ESL jobs in Taiwan in an Era of Demographic Change

As strange as it may seem, the history of Taiwan has a profound effect on the availability of ESL jobs in Taiwan today. Indeed, in many ways the country is victim of its own success. Between 1900 and 2000 the population of Taiwan increased from 3.04 to 22.3 million. Since the mid-1980s, however, population growth has fallen below replacement levels [2.1%]. After a mid-century high of 3.68%, by 2010 Taiwan’s population growth was less than 0.2% – the lowest rate ever recorded in Taiwan.

Although this decline is doubtless attributable to the country’s economic successes – the decline in fertility begins at the same time its economy experienced its greatest growth – these trends have a profound implication for those who wish to teach English in Taiwan. According to government figures, in 1980 a little less a third of the population was below the age of 15 and less than 5% were over 64. It is exactly this youth bulge that led the high demand for English language education (and therefore abundant supply ESL jobs) in Taiwan.

Some 30 years later, in 2010, the implications of the low birth rate are clear: only 15% of the population is below the age of 15 and more than 10% above 64. This is a dramatic and precipitous decline; as recently as 2000 children and adolescents made up more than 21% of the population. At this rate the population of Taiwan is expected to begin to decline as early as 2020 and ESL jobs in Taiwan will never be the same. In fact, in the face of declining enrollment many schools are already being forced to cut back on their English language programs and will doubtless continue to do so. Even if these trends are slow they are important considerations for would-be English teachers. Teaching English in Taiwan is no longer as easy as it used to be.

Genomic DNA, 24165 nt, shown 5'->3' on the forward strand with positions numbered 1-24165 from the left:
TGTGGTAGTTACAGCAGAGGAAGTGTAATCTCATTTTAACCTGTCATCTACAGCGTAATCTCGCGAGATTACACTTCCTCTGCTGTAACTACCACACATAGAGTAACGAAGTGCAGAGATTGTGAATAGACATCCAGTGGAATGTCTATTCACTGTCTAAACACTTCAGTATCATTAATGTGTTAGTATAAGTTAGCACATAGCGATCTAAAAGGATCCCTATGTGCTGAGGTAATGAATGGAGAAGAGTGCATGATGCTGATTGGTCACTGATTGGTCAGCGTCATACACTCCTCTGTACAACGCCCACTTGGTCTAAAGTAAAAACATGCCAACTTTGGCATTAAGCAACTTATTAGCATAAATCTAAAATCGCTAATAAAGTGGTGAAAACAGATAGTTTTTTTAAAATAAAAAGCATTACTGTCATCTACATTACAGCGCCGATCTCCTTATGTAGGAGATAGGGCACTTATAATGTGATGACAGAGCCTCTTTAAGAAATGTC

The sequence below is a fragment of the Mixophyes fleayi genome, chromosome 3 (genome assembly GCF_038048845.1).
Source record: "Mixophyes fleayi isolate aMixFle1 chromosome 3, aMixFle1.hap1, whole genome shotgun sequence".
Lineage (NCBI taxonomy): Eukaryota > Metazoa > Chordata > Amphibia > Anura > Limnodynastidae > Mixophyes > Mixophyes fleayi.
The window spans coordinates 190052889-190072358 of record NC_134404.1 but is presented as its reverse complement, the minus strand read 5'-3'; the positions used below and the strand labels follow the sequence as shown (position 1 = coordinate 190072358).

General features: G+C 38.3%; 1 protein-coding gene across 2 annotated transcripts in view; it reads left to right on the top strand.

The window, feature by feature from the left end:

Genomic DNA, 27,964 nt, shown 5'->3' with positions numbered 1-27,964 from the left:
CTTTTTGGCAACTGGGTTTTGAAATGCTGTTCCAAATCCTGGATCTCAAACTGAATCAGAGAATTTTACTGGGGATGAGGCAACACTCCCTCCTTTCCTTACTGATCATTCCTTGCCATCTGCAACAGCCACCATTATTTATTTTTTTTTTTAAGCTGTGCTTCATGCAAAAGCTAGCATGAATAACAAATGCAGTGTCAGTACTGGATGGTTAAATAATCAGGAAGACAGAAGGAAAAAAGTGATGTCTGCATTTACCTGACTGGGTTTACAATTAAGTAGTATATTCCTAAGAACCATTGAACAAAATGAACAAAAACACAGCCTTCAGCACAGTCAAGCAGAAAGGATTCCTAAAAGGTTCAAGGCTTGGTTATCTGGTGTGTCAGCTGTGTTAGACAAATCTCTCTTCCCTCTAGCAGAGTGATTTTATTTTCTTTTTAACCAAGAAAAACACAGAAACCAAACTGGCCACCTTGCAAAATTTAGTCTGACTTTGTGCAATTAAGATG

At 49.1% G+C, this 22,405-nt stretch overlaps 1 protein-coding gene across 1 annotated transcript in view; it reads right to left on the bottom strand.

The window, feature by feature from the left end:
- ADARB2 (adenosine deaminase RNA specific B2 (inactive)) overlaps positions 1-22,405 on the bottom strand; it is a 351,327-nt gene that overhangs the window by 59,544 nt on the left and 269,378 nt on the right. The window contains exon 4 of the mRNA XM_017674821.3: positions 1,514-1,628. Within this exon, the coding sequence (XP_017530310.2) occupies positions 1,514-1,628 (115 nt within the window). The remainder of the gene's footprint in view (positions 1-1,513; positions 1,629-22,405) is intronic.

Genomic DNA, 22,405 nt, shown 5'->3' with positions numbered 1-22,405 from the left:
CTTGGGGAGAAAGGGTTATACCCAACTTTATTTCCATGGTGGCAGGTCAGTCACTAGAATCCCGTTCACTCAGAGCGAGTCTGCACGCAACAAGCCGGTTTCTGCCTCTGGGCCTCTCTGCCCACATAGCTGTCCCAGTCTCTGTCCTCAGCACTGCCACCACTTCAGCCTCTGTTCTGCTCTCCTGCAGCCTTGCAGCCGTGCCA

Market Profile: ESL schools in Taiwan

English language education usually comes in one of two forms: public or private. Major ESL centers like South Korea, Japan, and even China follow this model and, for the jobseeker, this means opportunity comes in two forms as well: employment through government-run schools or for-profit providers. As we at ESL Directory have often noted before, however, there are advantages and disadvantages to each. Despite being consistently voted one of the most lucrative (and popular) places to teach English as a Second Language, the Taiwanese ESL market is different. Indeed, unlike many of the other popular destinations in East Asia the vast preponderance of ESL schools in Taiwan are privately run. This can have dramatic implications for those seeking to teach English in Taiwan.

English education, driven by its high regard and the economic strength of Taiwanese parents, starts early. Very early. The bulk of private ESL schools in Taiwan are designed to cater to children and preadolescents from 6 to 12 years of age and usually come in the form of buxiban or “cram schools”. Because most of their clients are enrolled during the day in school (be it public or private) classes rarely begin before 3 or 4pm. Of course there are many teenagers and working professionals also interested in improving their English proficiency but the sheer number of children enrolled in such programs means that almost any buxiban position will entail at least some classes catered towards children.

Thus, if teaching children – or edu-taining in general – isn’t for you, you may want to look carefully before you apply to any ESL school in Taiwan. At the same time, if you enjoy children then a position in Taiwan may be the perfect fit for you. After all, many people believe that the well-earned reward of a child’s smile is the most satisfying thing in the world – and the same might be true, too.